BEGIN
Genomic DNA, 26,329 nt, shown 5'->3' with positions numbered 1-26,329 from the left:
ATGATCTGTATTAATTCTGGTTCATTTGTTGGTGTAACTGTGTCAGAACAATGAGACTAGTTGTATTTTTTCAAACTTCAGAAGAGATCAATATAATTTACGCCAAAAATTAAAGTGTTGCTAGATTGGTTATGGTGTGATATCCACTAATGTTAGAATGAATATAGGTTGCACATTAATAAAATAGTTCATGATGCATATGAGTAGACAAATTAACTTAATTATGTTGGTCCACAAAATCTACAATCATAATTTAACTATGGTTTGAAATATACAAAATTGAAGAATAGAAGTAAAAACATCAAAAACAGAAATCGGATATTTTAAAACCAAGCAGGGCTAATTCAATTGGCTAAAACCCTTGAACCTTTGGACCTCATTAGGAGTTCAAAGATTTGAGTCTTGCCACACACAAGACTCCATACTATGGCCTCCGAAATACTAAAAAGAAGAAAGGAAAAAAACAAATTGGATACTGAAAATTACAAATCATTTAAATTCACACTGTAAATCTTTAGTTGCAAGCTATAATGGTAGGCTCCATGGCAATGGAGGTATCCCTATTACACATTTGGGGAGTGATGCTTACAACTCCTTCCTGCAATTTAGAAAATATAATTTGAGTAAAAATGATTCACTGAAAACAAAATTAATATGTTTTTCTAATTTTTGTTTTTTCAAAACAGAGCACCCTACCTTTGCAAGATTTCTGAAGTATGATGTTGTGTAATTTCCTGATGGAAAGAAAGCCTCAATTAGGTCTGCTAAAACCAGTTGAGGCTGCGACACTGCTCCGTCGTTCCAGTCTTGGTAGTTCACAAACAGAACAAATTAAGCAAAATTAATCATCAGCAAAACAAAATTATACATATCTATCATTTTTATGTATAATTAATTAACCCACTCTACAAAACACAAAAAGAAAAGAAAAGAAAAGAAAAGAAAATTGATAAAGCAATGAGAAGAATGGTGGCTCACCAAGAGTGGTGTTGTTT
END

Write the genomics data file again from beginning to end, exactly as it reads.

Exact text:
Genomic DNA, 26,329 nt, shown 5'->3' with positions numbered 1-26,329 from the left:
ATGATCTGTATTAATTCTGGTTCATTTGTTGGTGTAACTGTGTCAGAACAATGAGACTAGTTGTATTTTTTCAAACTTCAGAAGAGATCAATATAATTTACGCCAAAAATTAAAGTGTTGCTAGATTGGTTATGGTGTGATATCCACTAATGTTAGAATGAATATAGGTTGCACATTAATAAAATAGTTCATGATGCATATGAGTAGACAAATTAACTTAATTATGTTGGTCCACAAAATCTACAATCATAATTTAACTATGGTTTGAAATATACAAAATTGAAGAATAGAAGTAAAAACATCAAAAACAGAAATCGGATATTTTAAAACCAAGCAGGGCTAATTCAATTGGCTAAAACCCTTGAACCTTTGGACCTCATTAGGAGTTCAAAGATTTGAGTCTTGCCACACACAAGACTCCATACTATGGCCTCCGAAATACTAAAAAGAAGAAAGGAAAAAAACAAATTGGATACTGAAAATTACAAATCATTTAAATTCACACTGTAAATCTTTAGTTGCAAGCTATAATGGTAGGCTCCATGGCAATGGAGGTATCCCTATTACACATTTGGGGAGTGATGCTTACAACTCCTTCCTGCAATTTAGAAAATATAATTTGAGTAAAAATGATTCACTGAAAACAAAATTAATATGTTTTTCTAATTTTTGTTTTTTCAAAACAGAGCACCCTACCTTTGCAAGATTTCTGAAGTATGATGTTGTGTAATTTCCTGATGGAAAGAAAGCCTCAATTAGGTCTGCTAAAACCAGTTGAGGCTGCGACACTGCTCCGTCGTTCCAGTCTTGGTAGTTCACAAACAGAACAAATTAAGCAAAATTAATCATCAGCAAAACAAAATTATACATATCTATCATTTTTATGTATAATTAATTAACCCACTCTACAAAACACAAAAAGAAAAGAAAAGAAAAGAAAAGAAAATTGATAAAGCAATGAGAAGAATGGTGGCTCACCAAGAGTGGTGTTGTTT